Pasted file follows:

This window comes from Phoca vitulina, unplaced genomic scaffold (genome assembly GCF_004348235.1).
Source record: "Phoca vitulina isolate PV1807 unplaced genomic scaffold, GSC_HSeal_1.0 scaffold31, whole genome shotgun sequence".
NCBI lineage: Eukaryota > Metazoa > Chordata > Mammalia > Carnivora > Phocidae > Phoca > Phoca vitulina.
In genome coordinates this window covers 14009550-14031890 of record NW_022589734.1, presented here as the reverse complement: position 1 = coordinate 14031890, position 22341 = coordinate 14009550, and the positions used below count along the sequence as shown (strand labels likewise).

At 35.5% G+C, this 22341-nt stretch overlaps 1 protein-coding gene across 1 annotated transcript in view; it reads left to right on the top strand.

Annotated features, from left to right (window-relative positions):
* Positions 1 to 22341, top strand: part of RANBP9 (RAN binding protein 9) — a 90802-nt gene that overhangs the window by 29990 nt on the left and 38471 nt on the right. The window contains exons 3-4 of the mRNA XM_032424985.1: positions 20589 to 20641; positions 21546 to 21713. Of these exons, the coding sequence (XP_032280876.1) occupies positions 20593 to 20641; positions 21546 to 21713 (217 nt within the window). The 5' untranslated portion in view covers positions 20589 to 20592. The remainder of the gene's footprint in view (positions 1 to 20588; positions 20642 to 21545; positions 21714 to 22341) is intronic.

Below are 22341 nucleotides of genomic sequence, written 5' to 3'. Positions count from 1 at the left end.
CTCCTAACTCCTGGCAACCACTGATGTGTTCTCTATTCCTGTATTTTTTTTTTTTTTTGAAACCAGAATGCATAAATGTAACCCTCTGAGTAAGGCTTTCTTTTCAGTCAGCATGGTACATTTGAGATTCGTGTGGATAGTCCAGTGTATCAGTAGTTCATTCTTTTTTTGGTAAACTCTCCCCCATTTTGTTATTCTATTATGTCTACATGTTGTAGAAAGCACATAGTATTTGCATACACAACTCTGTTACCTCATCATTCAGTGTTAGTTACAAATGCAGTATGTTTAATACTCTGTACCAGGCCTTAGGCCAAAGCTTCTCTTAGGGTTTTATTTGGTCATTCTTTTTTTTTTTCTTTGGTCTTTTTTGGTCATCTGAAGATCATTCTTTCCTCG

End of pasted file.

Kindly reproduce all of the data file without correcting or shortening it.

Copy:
This window comes from Phoca vitulina, unplaced genomic scaffold (genome assembly GCF_004348235.1).
Source record: "Phoca vitulina isolate PV1807 unplaced genomic scaffold, GSC_HSeal_1.0 scaffold31, whole genome shotgun sequence".
NCBI lineage: Eukaryota > Metazoa > Chordata > Mammalia > Carnivora > Phocidae > Phoca > Phoca vitulina.
In genome coordinates this window covers 14009550-14031890 of record NW_022589734.1, presented here as the reverse complement: position 1 = coordinate 14031890, position 22341 = coordinate 14009550, and the positions used below count along the sequence as shown (strand labels likewise).

At 35.5% G+C, this 22341-nt stretch overlaps 1 protein-coding gene across 1 annotated transcript in view; it reads left to right on the top strand.

Annotated features, from left to right (window-relative positions):
* Positions 1 to 22341, top strand: part of RANBP9 (RAN binding protein 9) — a 90802-nt gene that overhangs the window by 29990 nt on the left and 38471 nt on the right. The window contains exons 3-4 of the mRNA XM_032424985.1: positions 20589 to 20641; positions 21546 to 21713. Of these exons, the coding sequence (XP_032280876.1) occupies positions 20593 to 20641; positions 21546 to 21713 (217 nt within the window). The 5' untranslated portion in view covers positions 20589 to 20592. The remainder of the gene's footprint in view (positions 1 to 20588; positions 20642 to 21545; positions 21714 to 22341) is intronic.

Below are 22341 nucleotides of genomic sequence, written 5' to 3'. Positions count from 1 at the left end.
CTCCTAACTCCTGGCAACCACTGATGTGTTCTCTATTCCTGTATTTTTTTTTTTTTTTGAAACCAGAATGCATAAATGTAACCCTCTGAGTAAGGCTTTCTTTTCAGTCAGCATGGTACATTTGAGATTCGTGTGGATAGTCCAGTGTATCAGTAGTTCATTCTTTTTTTGGTAAACTCTCCCCCATTTTGTTATTCTATTATGTCTACATGTTGTAGAAAGCACATAGTATTTGCATACACAACTCTGTTACCTCATCATTCAGTGTTAGTTACAAATGCAGTATGTTTAATACTCTGTACCAGGCCTTAGGCCAAAGCTTCTCTTAGGGTTTTATTTGGTCATTCTTTTTTTTTTTCTTTGGTCTTTTTTGGTCATCTGAAGATCATTCTTTCCTCG